A federal judge has thrown out a lawsuit that accused Apple of “iBricking” the iPhone 3G and 3GS, reports Macnews. Lead plaintiff Bianca Wofford said Apple told owners of its 3G and 3GS iPhones that the new iOS4 operating system was an upgrade. But the suit says iOS4 made her phone slow and prone to crashes, so, she says, her iPhone became an “iBrick.”
According to the complaint:
In essence, Apple knowingly and intentionally released what it called a system software ‘upgrade’ that, in fact, made hundreds of thousands of third generation iPhones that were exclusively tethered to AT&T data plans ‘useless’ for their intended purpose.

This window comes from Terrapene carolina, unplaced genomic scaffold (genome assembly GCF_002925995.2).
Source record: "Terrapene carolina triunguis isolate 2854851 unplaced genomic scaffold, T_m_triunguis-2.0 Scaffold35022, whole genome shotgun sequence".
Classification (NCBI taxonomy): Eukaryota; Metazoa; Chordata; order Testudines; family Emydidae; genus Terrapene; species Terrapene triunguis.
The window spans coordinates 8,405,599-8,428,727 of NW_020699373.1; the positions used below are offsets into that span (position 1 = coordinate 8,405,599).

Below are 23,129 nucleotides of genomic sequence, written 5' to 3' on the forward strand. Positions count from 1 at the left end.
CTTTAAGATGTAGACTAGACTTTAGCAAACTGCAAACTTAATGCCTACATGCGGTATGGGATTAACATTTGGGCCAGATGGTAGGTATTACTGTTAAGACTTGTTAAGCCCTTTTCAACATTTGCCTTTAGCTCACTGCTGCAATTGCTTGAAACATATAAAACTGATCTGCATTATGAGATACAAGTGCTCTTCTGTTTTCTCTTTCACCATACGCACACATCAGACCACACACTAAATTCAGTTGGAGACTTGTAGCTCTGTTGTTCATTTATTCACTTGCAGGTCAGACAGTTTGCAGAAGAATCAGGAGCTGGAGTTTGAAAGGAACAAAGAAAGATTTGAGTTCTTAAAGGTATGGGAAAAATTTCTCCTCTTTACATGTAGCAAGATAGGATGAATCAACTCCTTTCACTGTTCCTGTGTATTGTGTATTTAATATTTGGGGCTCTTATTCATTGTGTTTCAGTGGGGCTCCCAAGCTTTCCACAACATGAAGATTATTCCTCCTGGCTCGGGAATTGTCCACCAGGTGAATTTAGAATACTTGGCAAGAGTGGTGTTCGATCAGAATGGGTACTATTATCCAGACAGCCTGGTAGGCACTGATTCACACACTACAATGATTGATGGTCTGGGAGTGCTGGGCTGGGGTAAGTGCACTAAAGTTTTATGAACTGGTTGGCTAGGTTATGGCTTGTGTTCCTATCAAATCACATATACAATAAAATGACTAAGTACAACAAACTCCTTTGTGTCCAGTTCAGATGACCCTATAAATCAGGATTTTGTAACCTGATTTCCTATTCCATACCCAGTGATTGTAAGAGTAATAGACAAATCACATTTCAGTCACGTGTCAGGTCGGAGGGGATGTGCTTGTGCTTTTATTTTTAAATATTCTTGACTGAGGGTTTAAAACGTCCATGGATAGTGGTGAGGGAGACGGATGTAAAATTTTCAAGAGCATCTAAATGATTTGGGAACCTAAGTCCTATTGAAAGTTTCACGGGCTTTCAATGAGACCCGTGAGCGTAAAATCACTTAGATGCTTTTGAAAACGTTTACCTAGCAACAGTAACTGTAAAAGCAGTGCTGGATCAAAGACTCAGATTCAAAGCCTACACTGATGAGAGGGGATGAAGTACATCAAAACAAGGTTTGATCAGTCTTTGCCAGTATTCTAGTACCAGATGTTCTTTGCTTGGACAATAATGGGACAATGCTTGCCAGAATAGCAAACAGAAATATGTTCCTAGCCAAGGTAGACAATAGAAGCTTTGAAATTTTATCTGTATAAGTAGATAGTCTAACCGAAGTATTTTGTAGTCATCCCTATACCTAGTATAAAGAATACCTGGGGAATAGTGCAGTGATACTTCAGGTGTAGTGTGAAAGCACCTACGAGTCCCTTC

Wofford had sought restitution, disgorgement of Apple’s ill-gotten gains, and damages for false and deceptive advertising, unfair competition, and violations of state consumer protection laws.
Judge Anthony J. Battaglia ruled that the free software upgrade did not amount to a “sale or lease” under California’s Consumer Legal Remedy Act, and therefore the act didn’t apply. He also found the software does not qualify as a “good or service” under the law, and that claims for false advertising and deceptive practices were also not valid. The judge ruled that the claim be dismissed, but gave Wofford 30 days to submit an amended complaint.